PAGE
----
Surge in capital heading for real estate in 2016, says survey

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Investors will commit a minimum of EUR48 billion to real estate in 2016 globally – an increase of almost 13 per cent compared with last year’s EUR42.5 billion – according to the Investment Intentions Survey 2016, published by INREV, ANREV and PREA.

Allocations to real estate are expected to remain high, but stable. On an equally weighted basis, the average global investor is targeting an overall allocation of 10.3 per cent over the next two years – 90 basis points ahead of the average current allocation of 9.4 per cent. There are some small regional variances with European investors leading the pack targeting real estate allocations of 11.4 per cent, while Asia Pacific investors are targeting 9.8 per cent and investors in North America are aiming for 9.0 per cent. The highest target allocations look set to come from pension funds at 11.0 per cent, which is nearly double that targeted by insurance companies at 6.9 per cent. But in general, more than half (53.3 per cent) of all investors expect to increase their allocations to real estate over the next two years.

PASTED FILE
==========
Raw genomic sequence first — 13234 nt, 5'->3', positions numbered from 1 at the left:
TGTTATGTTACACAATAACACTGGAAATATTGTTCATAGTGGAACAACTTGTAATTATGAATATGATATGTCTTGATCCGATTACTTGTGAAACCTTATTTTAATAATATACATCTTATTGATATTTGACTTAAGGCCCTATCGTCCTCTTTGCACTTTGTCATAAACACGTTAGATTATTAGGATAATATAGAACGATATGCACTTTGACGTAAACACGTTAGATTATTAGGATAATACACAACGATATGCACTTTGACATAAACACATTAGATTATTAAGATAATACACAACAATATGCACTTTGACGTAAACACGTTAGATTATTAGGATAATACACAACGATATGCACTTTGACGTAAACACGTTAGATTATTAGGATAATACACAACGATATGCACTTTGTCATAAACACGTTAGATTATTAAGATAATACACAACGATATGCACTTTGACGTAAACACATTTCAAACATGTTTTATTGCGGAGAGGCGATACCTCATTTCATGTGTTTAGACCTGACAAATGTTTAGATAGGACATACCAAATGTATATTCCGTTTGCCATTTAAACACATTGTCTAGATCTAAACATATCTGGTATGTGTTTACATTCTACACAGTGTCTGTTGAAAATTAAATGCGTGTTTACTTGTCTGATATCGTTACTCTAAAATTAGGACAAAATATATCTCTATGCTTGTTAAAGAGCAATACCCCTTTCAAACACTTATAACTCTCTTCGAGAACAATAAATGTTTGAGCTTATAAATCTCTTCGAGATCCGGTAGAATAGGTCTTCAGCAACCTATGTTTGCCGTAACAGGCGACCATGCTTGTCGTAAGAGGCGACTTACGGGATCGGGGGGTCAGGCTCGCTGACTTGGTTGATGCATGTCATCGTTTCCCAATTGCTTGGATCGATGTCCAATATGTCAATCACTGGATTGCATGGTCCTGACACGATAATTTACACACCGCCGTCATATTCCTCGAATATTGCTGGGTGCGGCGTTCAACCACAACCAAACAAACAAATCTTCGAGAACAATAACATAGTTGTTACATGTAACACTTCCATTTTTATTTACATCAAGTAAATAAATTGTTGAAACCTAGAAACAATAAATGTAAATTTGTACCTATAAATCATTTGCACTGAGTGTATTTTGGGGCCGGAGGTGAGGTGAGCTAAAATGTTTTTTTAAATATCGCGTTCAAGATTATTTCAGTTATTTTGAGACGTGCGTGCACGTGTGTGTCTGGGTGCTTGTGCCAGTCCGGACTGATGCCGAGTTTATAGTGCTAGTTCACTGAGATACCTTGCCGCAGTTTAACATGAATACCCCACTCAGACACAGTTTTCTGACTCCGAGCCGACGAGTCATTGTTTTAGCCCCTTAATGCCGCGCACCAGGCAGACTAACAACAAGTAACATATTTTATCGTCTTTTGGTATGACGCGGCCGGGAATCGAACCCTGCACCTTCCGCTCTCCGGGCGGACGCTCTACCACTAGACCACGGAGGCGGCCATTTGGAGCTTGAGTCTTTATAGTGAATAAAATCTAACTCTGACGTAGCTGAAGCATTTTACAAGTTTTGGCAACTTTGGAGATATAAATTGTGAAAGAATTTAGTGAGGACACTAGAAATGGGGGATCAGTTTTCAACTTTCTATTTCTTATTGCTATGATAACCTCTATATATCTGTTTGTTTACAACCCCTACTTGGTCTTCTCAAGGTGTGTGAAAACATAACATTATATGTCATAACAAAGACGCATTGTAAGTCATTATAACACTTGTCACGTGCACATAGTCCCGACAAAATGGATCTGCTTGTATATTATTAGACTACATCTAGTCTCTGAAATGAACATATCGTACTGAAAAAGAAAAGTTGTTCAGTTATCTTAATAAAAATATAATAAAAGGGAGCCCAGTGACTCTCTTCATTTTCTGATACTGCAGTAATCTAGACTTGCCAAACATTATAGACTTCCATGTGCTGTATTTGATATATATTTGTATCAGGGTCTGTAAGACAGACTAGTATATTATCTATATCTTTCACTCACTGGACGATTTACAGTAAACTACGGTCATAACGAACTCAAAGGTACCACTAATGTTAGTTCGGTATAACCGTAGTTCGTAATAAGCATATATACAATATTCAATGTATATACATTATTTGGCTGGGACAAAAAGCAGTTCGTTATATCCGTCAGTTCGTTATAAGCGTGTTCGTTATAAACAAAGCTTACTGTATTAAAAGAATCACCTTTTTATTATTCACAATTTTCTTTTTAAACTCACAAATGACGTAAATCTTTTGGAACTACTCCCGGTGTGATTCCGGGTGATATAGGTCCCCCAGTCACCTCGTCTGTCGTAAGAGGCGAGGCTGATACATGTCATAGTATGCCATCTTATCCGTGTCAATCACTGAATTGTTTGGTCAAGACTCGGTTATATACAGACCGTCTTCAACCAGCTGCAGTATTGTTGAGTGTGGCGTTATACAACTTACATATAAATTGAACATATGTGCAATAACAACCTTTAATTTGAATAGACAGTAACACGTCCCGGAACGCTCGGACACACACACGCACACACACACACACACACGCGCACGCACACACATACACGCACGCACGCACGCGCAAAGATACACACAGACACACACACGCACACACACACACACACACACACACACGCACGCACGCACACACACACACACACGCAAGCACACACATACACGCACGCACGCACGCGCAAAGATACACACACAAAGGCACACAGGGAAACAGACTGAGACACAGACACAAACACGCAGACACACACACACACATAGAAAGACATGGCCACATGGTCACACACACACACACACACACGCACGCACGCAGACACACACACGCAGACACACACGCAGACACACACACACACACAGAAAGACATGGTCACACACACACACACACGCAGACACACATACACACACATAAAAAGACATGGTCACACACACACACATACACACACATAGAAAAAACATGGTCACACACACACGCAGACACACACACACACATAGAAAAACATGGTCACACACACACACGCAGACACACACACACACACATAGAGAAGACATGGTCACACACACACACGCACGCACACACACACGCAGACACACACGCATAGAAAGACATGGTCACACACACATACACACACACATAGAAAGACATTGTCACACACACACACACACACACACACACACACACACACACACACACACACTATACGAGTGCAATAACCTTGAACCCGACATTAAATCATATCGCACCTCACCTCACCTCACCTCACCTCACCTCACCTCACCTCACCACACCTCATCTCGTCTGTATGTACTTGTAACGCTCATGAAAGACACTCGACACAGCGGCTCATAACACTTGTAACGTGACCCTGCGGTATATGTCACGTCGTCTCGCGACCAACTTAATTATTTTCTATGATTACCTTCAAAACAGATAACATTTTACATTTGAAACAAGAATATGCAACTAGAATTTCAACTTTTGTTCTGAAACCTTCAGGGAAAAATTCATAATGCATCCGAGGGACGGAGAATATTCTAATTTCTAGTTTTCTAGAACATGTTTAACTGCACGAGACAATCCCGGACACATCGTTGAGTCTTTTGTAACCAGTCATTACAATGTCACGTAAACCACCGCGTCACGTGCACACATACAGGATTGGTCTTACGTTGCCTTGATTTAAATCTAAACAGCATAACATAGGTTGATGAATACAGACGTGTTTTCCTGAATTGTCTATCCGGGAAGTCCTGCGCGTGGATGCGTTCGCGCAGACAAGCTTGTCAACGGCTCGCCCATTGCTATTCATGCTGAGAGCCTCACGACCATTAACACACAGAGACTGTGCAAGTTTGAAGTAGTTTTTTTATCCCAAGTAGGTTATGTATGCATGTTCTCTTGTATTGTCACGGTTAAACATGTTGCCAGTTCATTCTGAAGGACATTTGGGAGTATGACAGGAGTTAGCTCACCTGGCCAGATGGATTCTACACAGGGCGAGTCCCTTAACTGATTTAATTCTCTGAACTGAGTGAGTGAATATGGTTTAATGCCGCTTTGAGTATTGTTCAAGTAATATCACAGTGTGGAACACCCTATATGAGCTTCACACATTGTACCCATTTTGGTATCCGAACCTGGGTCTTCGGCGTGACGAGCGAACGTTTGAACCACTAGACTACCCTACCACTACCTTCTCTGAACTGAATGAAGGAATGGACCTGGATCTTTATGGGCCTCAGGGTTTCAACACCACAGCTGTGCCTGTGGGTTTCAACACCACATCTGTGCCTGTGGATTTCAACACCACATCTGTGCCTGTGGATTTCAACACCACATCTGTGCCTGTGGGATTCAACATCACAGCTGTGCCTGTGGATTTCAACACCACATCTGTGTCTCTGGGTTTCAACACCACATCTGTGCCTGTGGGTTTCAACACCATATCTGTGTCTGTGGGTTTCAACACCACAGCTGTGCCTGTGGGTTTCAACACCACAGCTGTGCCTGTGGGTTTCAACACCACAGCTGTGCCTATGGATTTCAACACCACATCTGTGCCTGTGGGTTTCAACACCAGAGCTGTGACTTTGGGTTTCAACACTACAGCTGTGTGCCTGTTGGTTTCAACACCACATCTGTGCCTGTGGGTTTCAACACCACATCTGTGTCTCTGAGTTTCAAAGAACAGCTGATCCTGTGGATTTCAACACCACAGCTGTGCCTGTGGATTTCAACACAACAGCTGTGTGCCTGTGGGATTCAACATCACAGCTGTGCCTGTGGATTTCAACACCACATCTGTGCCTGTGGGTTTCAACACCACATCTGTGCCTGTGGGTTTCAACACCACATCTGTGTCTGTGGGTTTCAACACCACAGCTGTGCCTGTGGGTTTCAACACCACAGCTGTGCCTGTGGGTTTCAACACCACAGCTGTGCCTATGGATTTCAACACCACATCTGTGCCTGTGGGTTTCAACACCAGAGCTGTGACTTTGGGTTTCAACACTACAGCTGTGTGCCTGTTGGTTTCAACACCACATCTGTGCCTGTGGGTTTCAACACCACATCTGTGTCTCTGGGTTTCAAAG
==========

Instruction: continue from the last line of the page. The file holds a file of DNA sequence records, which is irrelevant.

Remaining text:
Around two fifths of the total capital intended for real estate in 2016 is expected to come from investors in each of Europe and North America, with the final fifth being attributed to investors in Asia Pacific. Investors have indicated that the lion’s share of this money (41.9 per cent) will be deployed in Europe. Around 35.5 per cent will flow into the US, 16.9 per cent will be invested in Asia Pacific, while the Americas (excluding the US) will receive 5.6 per cent.
Fund of funds managers have also suggested that they will significantly favour Europe where they intend to deploy 59.3 per cent of their capital. Of the remainder, they will invest 20.2 per cent in the US, 18.0 per cent in Asia Pacific, and only 2.8 per cent will be targeted at the Americas (excluding the US).